Sunday, January 07, 2007

Sugar Shelf

Anna's Cupboard.
My friend Daniel, who launched me into this blogging world a few years ago, stopped by for dinner the other evening. As I was scurrying about putting the finishing touches on the first course, I noticed Daniel had opened one of my cupboard doors, and appeared to be deep in thought and scanning the contents in detail. The thought went through my head "OMG I hope he doesn't find anything EXPIRED in there...". About that time, Daniel looked up and said something like, "You could write an entire NOVEL based on what's in this cupboard you know. Sometime I'd like to come back and chronicle all the things in here." Hmmm... oh really? Well, perhaps it's worth a blog post. So I lay my cupboard bare. This is actually about a fourth of my cupboard space, but it's representative.

So let's explore the shelves. The first one, above, I call my 'sugar shelf' as it has mostly sweetish things. Things like sorghum molasses, Persian lump sugar, jams, honey crystals, and the 'true' syrup of Liege. And some miscellaneous stuff has made its way there like a variety of soy sauces.

Seasonings Shelf

Next one down is what I call my 'seasoning' shelf. 99.9% foreign seasoning packets, spices, mixes. The white basket contains my treasure trove!

Norwegian Mixes

For example, these Norwegian mixes randomly pulled from the basket. One is for a type of cereal. Apparently in Norway housewives used to pride themselves on the richness and smoothness of the cereals they prepared. I was told of one recipe which consisted basically of heavy cream, flour and butter -- good thing they ski a lot there! The other is for a fish sauce from Lofoten, where those beautiful mountains meet the sea in Northern Norway.

European Mixes

Another handful yields a variety of European mixes. Dutch, Belgian, French and Irish origin mixes. What fun!

Japan Shelf

Next shelf - entirely Japanese! Well, there is one Korean piece in the right upper corner - sesame oil infused nori (laver seaweed), something really tasty! This shelf is jam-packed and it's not my only "Japanese shelf". You can see my Hiroshima tastes coming out with the okonomiyaki mixes and sauce in the right hand side as well.

Tea Shelves

Now for my real weakness -- two shelves entirely devoted to TEA (with a couple small bags of coffee and mulling spices). This is reduced from a previous three shelves full, and yes, I do have a couple more boxes outside of this area, and one inlaid wooden serving box chock full.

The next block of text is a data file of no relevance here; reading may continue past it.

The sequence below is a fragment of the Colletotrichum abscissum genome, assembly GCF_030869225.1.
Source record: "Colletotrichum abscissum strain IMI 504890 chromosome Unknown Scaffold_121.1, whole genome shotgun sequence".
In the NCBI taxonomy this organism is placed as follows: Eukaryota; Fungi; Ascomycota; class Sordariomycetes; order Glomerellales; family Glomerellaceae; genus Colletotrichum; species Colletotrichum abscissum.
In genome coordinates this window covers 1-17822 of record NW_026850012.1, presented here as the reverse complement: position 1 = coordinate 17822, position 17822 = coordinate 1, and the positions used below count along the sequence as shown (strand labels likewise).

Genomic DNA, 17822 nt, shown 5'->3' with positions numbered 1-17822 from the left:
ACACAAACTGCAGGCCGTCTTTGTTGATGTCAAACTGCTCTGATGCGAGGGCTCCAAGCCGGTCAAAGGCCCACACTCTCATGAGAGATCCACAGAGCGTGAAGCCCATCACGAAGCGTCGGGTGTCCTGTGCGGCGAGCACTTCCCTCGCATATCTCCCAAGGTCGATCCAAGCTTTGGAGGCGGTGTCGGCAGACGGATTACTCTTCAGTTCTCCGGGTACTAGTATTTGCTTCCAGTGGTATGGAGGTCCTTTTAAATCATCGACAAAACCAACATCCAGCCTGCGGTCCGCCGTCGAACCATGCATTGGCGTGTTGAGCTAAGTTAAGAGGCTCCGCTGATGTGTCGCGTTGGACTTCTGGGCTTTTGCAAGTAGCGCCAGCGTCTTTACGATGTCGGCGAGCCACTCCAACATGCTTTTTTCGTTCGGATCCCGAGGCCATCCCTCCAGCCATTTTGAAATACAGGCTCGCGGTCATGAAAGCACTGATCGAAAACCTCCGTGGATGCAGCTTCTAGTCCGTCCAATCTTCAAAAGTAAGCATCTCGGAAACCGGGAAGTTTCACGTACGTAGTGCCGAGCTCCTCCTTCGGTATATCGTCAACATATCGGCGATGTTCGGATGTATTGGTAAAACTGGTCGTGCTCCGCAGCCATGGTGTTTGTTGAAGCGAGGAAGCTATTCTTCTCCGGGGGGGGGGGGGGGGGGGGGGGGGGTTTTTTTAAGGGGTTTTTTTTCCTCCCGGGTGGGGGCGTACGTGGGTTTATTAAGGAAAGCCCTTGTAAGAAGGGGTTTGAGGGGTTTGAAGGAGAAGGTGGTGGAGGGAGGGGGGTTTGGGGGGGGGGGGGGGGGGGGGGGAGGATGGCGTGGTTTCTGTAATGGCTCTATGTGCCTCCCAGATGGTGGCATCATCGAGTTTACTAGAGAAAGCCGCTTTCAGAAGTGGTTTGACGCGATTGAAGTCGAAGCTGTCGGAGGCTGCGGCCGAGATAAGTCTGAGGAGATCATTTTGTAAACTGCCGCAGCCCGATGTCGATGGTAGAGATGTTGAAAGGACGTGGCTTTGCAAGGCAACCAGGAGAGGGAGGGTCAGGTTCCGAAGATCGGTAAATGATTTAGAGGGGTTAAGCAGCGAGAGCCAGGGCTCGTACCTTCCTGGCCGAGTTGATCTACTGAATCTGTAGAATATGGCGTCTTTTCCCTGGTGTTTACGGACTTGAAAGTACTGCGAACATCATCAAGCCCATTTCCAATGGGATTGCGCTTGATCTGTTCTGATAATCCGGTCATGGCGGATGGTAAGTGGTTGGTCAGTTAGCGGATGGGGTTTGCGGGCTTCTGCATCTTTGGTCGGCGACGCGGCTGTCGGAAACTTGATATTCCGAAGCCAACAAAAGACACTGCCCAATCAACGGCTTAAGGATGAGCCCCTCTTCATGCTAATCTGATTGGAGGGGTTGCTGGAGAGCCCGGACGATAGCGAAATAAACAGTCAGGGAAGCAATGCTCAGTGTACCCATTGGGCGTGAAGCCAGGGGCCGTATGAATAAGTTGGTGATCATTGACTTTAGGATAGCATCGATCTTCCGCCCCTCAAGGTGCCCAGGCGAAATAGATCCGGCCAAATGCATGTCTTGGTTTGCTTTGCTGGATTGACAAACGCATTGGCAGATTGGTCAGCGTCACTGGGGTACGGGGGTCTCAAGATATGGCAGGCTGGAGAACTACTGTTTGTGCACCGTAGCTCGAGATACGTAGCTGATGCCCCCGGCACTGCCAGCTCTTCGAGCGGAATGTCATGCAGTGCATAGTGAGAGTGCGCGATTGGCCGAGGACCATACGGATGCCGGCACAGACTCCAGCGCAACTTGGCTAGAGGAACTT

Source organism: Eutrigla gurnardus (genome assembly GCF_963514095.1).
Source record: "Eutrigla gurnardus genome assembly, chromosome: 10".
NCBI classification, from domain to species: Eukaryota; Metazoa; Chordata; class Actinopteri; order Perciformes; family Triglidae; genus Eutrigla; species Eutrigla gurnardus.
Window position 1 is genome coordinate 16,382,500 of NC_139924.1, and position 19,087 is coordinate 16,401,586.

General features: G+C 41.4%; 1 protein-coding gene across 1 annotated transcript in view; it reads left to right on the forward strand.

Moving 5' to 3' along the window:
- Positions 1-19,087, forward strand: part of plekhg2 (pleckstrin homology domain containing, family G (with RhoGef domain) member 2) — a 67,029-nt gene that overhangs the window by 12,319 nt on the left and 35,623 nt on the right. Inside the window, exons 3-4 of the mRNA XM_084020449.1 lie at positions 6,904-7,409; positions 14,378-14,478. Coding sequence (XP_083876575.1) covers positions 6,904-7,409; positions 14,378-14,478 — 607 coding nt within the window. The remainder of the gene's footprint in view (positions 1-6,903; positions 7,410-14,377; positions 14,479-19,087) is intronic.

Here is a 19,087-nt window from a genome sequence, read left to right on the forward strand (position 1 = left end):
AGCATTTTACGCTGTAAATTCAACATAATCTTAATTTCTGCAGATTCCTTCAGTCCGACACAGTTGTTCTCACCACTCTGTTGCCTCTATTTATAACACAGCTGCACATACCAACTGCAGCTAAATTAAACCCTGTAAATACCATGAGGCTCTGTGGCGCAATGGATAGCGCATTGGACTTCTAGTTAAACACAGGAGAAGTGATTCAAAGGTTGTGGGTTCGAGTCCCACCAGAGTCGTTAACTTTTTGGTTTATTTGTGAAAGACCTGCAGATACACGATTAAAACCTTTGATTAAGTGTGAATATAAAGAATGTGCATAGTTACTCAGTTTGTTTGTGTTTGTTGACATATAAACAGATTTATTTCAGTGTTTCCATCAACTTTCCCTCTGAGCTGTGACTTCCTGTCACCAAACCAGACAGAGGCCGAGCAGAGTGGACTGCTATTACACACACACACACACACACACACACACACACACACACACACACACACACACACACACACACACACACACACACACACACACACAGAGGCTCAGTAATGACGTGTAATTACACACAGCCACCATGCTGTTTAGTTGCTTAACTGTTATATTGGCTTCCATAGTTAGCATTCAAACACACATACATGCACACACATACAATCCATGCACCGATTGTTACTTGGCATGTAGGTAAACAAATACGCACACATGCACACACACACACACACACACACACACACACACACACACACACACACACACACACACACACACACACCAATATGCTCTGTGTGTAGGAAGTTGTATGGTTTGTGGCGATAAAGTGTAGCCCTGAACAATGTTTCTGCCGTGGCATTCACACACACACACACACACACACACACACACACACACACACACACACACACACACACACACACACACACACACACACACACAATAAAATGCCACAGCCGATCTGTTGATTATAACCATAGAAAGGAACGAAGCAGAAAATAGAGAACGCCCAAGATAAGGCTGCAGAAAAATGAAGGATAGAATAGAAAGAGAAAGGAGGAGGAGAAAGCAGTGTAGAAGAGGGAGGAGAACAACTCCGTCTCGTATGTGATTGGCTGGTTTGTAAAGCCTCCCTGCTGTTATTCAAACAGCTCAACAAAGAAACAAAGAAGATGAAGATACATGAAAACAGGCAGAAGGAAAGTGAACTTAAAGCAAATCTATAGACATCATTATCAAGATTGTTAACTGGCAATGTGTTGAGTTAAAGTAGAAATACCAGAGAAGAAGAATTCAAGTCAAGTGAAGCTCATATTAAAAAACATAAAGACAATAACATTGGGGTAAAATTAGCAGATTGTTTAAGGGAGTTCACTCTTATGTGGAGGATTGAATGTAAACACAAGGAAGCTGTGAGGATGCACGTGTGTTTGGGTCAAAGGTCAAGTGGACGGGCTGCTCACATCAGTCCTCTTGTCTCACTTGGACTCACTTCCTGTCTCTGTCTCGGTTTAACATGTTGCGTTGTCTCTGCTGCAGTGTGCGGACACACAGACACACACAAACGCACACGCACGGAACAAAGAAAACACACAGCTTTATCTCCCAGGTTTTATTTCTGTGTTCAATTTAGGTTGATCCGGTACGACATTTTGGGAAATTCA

Random Tea

Randomly pulled teas: Winter melon, Hokkaido lavender, soba (buckwheat) and Iri Genmai. The Iri Genmai is actually what you add to plain green tea to make Genmai-cha. I keep it on hand to blend to taste. I also keep some whole dried hibiscus and peppermint on hand to blend into my own infusion/tea blends. Whole novel? I don't think so, but I hope you were entertained by my cupboard musings today.

5 comments:

Kalyn said...

Anna, good luck with the transitions with your father. I am hoping it will work out for both of you.

Anna Haight said...

Thanks for your thoughts Kalyn, I will be back to Weekend Herb Blogging soon!

Tanna said...

Cupboards-who would think you could get a novel out of them. I do find yours really fun!

Vegard said...

"For example, these Norwegian mixes randomly pulled from the basket. One is for a type of cereal. Apparently in Norway housewives used to pride themselves on the richness and smoothness of the cereals they prepared. I was told of one recipe which consisted basically of heavy cream, flour and butter -- good thing they ski a lot there!"

Uhm, that's rice porridge. It's a porridge made from vanilla-treated rice cooked with milk, served with cinnamon, sugar and butter. It's a warm dish. And we don't ski any more than Americans do.

Toro is a dry foods company based in Bergen, on the west coast. It's not "from Lofoten", it's basically just "Lofoten style fish sauce".

Anna Haight said...

Hi Vegard,

Thanks for your comments. I think where you live in the US makes the difference on how much you ski. It was a weekly thing for a lot of my friends growing up since we lived near great ski slopes. I'd love to find a source for "Toro" in the U.S.